On this day in history, Earl Warren was born in Los Angeles, California. He sought the nomination for the U.S. President of the Republican party in 1952, but lost out to Dwight D. Eisenhower, who then nominated Warren under a recess appointment as the 14th Chief Justice of the Supreme Court.

Section 2 of the U.S. Constitution requires that the most senior federal officers must be confirmed by the Senate before assuming office, but while the Senate is in recess the President may act alone by making a recess appointment to fill “Vacancies that may happen during the Recess of the Senate.” To remain in effect, a recess appointment must be approved by the Senate by the end of the next session of Congress, or the position becomes vacant again.

President Eisenhower nominated Warren as Chief Justice on September 30, 1953, and he was confirmed by The Senate on March 1, 1954.

Warren is best-known for four landmark decisions enacted during his tenure: Brown v. Board of Education (347 U.S. 483, 1954), Gideon v. Wainwright (372 U.S. 335, 1963), Reynolds v. Sims (377 U.S. 533, 1964), and Miranda v. Arizona (384 U.S. 436, 1966).

Warren retired on June 23, 1969, after fifteen years of service, and died on July 9, 1974, at the age of eighty-three.


March 17, 1912 – Birthdate of Bayard Rustin

On this day in history, Bayard Rustin was born in Pennsylvania, moving to Harlem, New York in 1936.

Bayard Rustin was an influential civil rights activist and an advocate of nonviolence. Unfortunately, he was both gay and a member of the Socialist Party of America, both of which were considered anathema. (To the horrified possibly self-hating and closeted eyes of J. Edgar Hoover, the former affiliation was even more egregious than the latter.) Prior to 1941, Rustin had been a member of the Communist Party, and this also did not sit well with Hoover, who wielded an enormous and deleterious influence during his tenure as the head of the FBI.

Bayard Rustin

Bayard Rustin

Because of the controversy that accompanied him, Rustin took an “advisory” role to Martin Luther King, Jr., even though it was Rustin’s ideas and Rustin’s organization work that fueled King’s greatness. Rustin was among the founders in 1957 of the Southern Christian Leadership Conference, and was an instrumental organizer of the August, 1963 March on Washington for Jobs and Freedom, where King gave his historic “I have a dream” speech before several hundred thousand people. Rustin was careful to stay in the background, however.


(Three weeks before the August 28 march, Senator Strom Thurmond, later to be exposed for his own sexual “peccadilloes,” publicly attacked Rustin on the floor of the Senate by reading reports of his Pasadena arrest for homosexual behavior a decade earlier — documents he probably got from FBI director J. Edgar Hoover.)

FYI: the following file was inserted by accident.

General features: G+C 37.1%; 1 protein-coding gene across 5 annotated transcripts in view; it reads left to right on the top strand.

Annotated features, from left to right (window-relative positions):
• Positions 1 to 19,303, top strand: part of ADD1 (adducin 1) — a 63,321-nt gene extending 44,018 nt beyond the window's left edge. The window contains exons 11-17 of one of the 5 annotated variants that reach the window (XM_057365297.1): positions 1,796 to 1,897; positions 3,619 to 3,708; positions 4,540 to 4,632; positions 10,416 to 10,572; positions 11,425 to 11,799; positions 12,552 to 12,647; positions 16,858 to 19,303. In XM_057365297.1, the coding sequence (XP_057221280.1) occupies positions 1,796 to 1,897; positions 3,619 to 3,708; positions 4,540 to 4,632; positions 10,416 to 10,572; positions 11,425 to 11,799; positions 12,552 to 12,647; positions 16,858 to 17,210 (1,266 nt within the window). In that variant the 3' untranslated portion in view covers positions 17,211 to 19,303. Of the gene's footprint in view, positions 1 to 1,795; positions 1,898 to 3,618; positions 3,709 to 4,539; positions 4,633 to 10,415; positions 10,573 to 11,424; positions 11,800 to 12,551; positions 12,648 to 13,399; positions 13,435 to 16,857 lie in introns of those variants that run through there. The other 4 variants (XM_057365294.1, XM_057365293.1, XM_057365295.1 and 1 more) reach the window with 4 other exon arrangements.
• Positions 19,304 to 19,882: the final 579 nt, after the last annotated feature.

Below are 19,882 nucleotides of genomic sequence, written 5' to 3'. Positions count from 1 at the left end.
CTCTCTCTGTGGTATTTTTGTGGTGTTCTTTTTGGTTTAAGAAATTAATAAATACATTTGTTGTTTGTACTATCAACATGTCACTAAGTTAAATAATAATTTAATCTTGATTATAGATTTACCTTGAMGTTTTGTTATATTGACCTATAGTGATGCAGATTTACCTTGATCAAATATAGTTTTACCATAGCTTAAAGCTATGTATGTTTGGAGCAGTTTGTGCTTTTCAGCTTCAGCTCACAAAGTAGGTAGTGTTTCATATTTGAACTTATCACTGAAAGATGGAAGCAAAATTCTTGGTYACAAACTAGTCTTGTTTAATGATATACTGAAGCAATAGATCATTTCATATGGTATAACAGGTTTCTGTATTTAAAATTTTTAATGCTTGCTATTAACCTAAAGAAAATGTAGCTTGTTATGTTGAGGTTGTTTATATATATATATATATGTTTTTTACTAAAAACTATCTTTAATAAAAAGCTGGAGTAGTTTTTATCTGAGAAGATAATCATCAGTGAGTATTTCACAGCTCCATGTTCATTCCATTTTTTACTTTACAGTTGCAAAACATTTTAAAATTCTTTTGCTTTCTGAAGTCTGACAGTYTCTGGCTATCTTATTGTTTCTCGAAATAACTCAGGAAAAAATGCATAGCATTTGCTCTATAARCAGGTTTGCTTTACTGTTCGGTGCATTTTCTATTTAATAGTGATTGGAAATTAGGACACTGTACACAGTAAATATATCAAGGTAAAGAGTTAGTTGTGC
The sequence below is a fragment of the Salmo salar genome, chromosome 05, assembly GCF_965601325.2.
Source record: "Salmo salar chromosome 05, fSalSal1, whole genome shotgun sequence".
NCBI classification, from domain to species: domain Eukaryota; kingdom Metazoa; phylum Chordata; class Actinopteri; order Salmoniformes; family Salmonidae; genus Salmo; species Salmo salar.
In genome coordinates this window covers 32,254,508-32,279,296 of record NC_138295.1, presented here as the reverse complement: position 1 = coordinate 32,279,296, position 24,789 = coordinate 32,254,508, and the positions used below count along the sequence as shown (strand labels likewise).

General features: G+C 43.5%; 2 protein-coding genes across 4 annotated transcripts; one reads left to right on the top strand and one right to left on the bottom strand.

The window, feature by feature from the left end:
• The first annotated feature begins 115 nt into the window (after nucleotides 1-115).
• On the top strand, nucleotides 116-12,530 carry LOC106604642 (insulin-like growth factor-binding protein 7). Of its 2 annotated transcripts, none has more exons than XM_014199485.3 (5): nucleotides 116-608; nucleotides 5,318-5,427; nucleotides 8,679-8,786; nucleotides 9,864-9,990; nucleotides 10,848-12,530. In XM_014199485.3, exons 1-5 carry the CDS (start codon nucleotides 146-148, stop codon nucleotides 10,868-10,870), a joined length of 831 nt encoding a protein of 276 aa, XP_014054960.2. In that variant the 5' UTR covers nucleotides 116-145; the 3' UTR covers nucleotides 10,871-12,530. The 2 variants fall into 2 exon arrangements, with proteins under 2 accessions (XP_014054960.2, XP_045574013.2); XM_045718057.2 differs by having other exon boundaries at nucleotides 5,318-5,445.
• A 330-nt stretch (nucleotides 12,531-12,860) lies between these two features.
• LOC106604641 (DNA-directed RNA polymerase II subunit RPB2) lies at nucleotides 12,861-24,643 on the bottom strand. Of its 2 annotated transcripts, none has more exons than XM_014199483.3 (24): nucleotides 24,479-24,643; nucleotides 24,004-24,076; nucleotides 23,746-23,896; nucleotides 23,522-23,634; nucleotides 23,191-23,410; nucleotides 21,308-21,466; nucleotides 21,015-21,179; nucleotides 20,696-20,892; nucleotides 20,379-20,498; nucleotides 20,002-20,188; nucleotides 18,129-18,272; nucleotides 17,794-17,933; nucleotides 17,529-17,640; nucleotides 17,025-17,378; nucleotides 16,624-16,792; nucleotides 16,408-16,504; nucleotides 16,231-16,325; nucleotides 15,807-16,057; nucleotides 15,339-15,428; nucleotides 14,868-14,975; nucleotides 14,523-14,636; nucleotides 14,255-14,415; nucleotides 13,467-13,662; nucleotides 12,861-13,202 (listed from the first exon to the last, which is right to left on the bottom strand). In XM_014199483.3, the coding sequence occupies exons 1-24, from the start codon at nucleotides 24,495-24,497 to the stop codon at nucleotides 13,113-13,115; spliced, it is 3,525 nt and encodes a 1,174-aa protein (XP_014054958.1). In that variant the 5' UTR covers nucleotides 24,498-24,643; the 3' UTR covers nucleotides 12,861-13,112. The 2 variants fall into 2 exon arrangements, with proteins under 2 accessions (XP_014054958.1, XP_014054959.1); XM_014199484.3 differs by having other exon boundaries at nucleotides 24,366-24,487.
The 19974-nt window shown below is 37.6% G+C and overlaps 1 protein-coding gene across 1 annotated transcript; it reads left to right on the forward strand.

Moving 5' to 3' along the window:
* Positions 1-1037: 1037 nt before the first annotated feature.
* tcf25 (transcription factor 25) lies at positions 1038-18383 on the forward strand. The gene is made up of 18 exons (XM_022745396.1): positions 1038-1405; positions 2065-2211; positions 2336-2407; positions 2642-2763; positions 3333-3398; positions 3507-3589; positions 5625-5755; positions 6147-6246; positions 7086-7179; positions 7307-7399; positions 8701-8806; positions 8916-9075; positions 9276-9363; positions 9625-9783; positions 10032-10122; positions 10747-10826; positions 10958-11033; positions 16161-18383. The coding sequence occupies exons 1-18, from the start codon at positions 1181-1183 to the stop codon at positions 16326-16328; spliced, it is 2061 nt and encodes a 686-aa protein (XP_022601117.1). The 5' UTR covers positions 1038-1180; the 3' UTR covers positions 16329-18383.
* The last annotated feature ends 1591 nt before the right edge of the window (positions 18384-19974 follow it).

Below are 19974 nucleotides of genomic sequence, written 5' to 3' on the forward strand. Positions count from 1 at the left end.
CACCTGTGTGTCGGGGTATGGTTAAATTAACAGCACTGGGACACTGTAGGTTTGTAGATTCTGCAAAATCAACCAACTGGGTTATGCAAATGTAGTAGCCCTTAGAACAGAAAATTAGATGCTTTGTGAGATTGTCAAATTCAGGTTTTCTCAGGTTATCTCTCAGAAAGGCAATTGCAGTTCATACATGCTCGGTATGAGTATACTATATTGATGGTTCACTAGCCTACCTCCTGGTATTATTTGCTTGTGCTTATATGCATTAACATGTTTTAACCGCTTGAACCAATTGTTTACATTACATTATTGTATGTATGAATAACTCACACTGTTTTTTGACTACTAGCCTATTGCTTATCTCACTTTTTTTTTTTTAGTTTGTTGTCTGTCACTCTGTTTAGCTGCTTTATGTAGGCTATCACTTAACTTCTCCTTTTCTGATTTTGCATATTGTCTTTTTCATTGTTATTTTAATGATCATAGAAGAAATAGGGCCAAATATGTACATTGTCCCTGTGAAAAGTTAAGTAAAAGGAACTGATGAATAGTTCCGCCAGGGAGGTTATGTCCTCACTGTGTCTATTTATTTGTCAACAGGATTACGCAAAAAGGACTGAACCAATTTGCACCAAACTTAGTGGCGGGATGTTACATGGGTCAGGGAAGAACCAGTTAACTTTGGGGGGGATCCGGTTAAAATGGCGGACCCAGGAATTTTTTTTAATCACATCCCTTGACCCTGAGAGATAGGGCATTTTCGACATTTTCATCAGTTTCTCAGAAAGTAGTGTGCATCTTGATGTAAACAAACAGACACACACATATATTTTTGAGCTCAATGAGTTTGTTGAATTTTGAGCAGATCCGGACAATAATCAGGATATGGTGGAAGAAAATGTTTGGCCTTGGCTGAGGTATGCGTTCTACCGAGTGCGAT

After the march, King distanced himself more from Rustin, afraid that he and the civil rights movement would be harmed by association with Rustin. Although Rustin continued to issue advice, he could not participate to the extent he had previously, and it was a great loss for both King and the movement.

From left, the Rev. Ralph Abernathy, the Rev. Martin Luther King, Jr., and Bayard Rustin in 1956

From left, the Rev. Ralph Abernathy, the Rev. Martin Luther King, Jr., and Bayard Rustin in 1956

After the passage of the civil-rights legislation of 1964–65, Rustin focused attention on the economic problems of working-class and unemployed African Americans.

In a brilliant analysis of the future of the civil rights movement published by Commentary Magazine in February 1964, Rustin argued

…without making light of the human sacrifices involved in the direct-action tactics (sit-ins, freedom rides, and the rest) that were so instrumental to this achievement, we must recognize that in desegregating public accommodations, we affected institutions which are relatively peripheral both to the American socio-economic order and to the fundamental conditions of life of the Negro people.”

He asked:

What is the value of winning access to public accommodations for those who lack money to use them? The minute the movement faced this question, it was compelled to expand its vision beyond race relations to economic relations, including the role of education in modern society.”

He noted that there is a widespread assumption that “the removal of artificial racial barriers should result in the automatic integration of the Negro into all aspects of American life” and he pointed out the many ways in which the framework of existing political and economic relations actually pose a barrier to the struggle for black equality in America. As he noted then:

We are not expanding territorially, the western frontier is settled, labor organizing has leveled off, our rate of economic growth has been stagnant for a decade. And we are in the midst of a technological revolution which is altering the fundamental structure of the labor force, destroying unskilled and semi-skilled jobs—jobs in which Negroes are disproportionately concentrated. … Whatever the pace of this technological revolution may be, the direction is clear: the lower rungs of the economic ladder are being lopped off. This means that an individual will no longer be able to start at the bottom and work his way up; he will have to start in the middle or on top, and hold on tight.”